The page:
Single square brackets are the indexing operators. There are four (common) ways of using the indexing operators. They differ by putting different things inside of the square brackets:

1. A vector of positive indices: x[c(1,6,4)]
2. A vector of negative indices: x[-c(1,6,4)
3. A logical vector of the appropriate length: x[c(T,F,F,T,T)]
4. A character vector of names: x[c("Sept10","Sept24")] if the vector has a names attribute.

Number four should not make sense to you yet!

### Indexing With Positive Integers

• A vector of positive integers extracts the corresponding elements, in the same order and as many times as the indices are listed in the vector

x <- c(5,4,7,8)

x[c(4,4,4,2,2,1,3,2)]  # returns a vector of length 8!
#> [1] 8 8 8 4 4 5 7 4
• If an index exceeds the length of the vector, it returns an NA for that element

x <- c(5,4,7,8)

x[c(4,1,3,5)]  # the 4th element of the returned vector is NA
#> [1]  8  5  7 NA

and gives no warning of this.

### Indexing With Negative Integers

• A vector of negative integers says, “extract everything except these indices.”
• The order of the remaining elements is preserved.
• Multiple instances of the same negative integer have the same effect as a single one
• Negative integers exceeding the length of the vector are just ignored
x <- c(5,4,7,8) # here is our vector...

x[-2]
#> [1] 5 7 8

x[-c(2,4)]
#> [1] 5 7

x[-c(2,2,2,2,4,4,4,4)]
#> [1] 5 7

x[-c(2,4,5,10,18)]
#> [1] 5 7

You cannot mix positive and negative indices!

### Indexing with Logical Vectors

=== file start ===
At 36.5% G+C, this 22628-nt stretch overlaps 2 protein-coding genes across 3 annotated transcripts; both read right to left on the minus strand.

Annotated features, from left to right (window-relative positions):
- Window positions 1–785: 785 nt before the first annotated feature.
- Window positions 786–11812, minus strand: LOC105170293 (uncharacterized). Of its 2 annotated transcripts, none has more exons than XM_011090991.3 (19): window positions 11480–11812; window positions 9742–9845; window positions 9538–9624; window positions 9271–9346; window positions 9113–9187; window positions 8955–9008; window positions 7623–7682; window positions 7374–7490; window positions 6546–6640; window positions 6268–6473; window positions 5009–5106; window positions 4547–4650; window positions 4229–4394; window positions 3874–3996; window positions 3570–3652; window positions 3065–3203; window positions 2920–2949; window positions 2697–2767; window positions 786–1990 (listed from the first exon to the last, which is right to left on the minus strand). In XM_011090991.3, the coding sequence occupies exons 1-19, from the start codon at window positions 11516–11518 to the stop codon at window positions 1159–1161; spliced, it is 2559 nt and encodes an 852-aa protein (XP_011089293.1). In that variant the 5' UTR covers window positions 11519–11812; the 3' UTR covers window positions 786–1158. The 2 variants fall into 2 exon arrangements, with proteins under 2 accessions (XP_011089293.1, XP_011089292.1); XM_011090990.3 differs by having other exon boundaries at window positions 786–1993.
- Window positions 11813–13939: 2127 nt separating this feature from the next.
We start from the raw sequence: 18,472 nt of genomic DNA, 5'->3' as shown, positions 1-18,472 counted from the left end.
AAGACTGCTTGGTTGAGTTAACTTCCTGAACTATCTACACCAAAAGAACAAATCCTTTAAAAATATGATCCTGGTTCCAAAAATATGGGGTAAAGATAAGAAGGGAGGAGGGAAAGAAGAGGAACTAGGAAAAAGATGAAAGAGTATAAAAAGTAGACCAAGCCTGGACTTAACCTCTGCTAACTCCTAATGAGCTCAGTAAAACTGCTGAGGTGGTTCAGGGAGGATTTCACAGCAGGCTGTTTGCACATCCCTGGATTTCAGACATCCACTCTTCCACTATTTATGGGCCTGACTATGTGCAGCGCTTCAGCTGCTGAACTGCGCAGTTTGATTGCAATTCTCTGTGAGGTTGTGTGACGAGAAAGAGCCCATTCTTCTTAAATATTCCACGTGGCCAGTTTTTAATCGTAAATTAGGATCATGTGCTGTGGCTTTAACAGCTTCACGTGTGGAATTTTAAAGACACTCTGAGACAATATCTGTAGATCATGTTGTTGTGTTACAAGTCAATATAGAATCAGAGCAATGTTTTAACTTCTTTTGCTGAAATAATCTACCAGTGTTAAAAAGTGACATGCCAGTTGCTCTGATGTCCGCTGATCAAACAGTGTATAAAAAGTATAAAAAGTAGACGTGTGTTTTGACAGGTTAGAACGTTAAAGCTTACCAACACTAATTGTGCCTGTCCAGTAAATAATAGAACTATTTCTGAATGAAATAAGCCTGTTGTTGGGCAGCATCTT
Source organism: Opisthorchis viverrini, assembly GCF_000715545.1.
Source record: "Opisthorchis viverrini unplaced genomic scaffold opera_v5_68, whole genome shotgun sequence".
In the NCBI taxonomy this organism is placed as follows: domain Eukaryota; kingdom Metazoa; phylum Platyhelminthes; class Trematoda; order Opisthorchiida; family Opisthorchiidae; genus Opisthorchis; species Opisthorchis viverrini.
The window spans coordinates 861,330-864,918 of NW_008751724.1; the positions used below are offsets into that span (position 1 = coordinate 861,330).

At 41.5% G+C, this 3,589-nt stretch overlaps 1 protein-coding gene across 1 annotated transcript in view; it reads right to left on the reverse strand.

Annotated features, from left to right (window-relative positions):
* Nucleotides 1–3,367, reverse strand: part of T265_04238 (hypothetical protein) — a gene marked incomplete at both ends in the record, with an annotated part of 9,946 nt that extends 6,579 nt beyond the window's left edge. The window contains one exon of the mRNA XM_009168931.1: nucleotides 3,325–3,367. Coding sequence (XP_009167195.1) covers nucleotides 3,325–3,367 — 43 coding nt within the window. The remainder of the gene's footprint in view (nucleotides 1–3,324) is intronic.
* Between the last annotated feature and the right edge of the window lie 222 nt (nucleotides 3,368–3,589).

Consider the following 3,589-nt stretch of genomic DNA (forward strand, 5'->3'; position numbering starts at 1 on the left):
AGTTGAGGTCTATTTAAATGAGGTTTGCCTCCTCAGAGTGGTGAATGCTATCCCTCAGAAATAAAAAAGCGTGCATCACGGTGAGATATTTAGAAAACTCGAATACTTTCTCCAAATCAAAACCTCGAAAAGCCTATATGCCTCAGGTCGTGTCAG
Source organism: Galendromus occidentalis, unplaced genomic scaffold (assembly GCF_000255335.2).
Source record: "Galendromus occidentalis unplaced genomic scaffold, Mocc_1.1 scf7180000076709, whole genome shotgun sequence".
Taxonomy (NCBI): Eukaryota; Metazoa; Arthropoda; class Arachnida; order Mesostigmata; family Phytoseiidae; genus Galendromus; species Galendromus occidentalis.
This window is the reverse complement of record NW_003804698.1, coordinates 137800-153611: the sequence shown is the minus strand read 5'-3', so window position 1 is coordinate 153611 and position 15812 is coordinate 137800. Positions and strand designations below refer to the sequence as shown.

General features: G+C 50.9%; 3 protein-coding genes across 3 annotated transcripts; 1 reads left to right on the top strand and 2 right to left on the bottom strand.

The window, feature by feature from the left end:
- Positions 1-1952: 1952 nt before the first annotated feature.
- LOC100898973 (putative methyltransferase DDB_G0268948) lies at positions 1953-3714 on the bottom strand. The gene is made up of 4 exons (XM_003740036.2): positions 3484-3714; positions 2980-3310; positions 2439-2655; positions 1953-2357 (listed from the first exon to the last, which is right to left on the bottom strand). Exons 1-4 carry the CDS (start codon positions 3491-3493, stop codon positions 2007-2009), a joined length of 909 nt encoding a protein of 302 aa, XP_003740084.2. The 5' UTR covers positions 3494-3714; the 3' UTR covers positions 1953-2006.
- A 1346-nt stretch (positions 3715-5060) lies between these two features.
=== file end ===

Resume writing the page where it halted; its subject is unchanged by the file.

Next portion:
• You can supply a logical vector that is “parallel” to the vector you want to extract from. Any element where a TRUE occurs in the index vector gets returned. Order of elements is preserved and elements can’t get replicated.
x <- c(5,4,7,8)

x[c(FALSE, TRUE, TRUE, FALSE)]
#> [1] 4 7
• If the index vector is shorter than the vector being indexed, the index vector is recycled
x <- c(5,4,7,8)

x[c(FALSE, TRUE)]
#> [1] 4 8

### Empty Subscript Indexing

• Here is a quirky feature that you should get to know well, as it will help to understand matrix and data.frame subscripting.
• If you apply an empty indexing operator [] to a vector, then it returns everything in the vector. Observe:
x <- c(5,4,7,8)

x[]
#> [1] 5 4 7 8

x
#> [1] 5 4 7 8
• “When you give R nothing it gives you everything in return!”

## The Replacement form of Indexing

• Also called the assignment form. Allows you to change specified elements of a vector while leaving the others untouched (except for mode changes due to coercion!)
• This usually takes some getting used to, but you will use it all over in R. So get comfortable with it!

x <- c(5,4,7,8)
y <- x

x[c(1,3)] <- 0
x
#> [1] 0 4 0 8

x <- y
x[c(T,F,T,F)] <- 1
x
#> [1] 1 4 1 8

x <- y
x[-c(1,3)] <- NA
x
#> [1]  5 NA  7 NA

x <- y
x[c(1,3)] <- c("a","c") # coercion of remaining elements
x
#> [1] "a" "4" "c" "8"

x <- y
x[c(3,1,2)] <- c("boing1", "boing2", "boing3") # note ordering
x
#> [1] "boing2" "boing3" "boing1" "8"

x <- y
x[c(3,1,3,2,2,2)] <- c("boing1", "boing2", "boing3") # repeated occurrences ignored
x
#> [1] "boing2" "boing3" "boing3" "8"

The vector that is being assigned gets recycled as need be to match the length of the (extracted part of the) vector being indexed and assigned to.

### Assignment Beyond the length of the Vector

• This is allowable when using the replacement form. Intermediate elements are set to NA

x <- c(5,4,7,8)

length(x)
#> [1] 4

x[10] <- 12

x
#>  [1]  5  4  7  8 NA NA NA NA NA 12

length(x)
#> [1] 10
• Those NA’s don’t get overwritten by recycling. Recycling only occurs to match the length of the vector returned by the indexing operation:

x <- c(5,4,7,8)

x[11:19] <- c(-1,0,1)